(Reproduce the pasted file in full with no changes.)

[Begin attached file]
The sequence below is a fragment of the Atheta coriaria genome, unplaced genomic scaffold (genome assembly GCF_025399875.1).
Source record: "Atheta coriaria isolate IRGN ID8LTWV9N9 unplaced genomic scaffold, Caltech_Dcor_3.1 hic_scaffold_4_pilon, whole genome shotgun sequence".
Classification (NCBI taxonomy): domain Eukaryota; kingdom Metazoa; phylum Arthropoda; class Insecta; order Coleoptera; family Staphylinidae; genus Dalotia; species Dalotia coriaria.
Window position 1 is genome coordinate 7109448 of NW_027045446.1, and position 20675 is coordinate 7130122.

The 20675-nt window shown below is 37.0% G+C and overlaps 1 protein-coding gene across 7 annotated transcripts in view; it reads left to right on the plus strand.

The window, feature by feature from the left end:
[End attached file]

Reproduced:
The sequence below is a fragment of the Atheta coriaria genome, unplaced genomic scaffold (genome assembly GCF_025399875.1).
Source record: "Atheta coriaria isolate IRGN ID8LTWV9N9 unplaced genomic scaffold, Caltech_Dcor_3.1 hic_scaffold_4_pilon, whole genome shotgun sequence".
Classification (NCBI taxonomy): domain Eukaryota; kingdom Metazoa; phylum Arthropoda; class Insecta; order Coleoptera; family Staphylinidae; genus Dalotia; species Dalotia coriaria.
Window position 1 is genome coordinate 7109448 of NW_027045446.1, and position 20675 is coordinate 7130122.

The 20675-nt window shown below is 37.0% G+C and overlaps 1 protein-coding gene across 7 annotated transcripts in view; it reads left to right on the plus strand.

The window, feature by feature from the left end: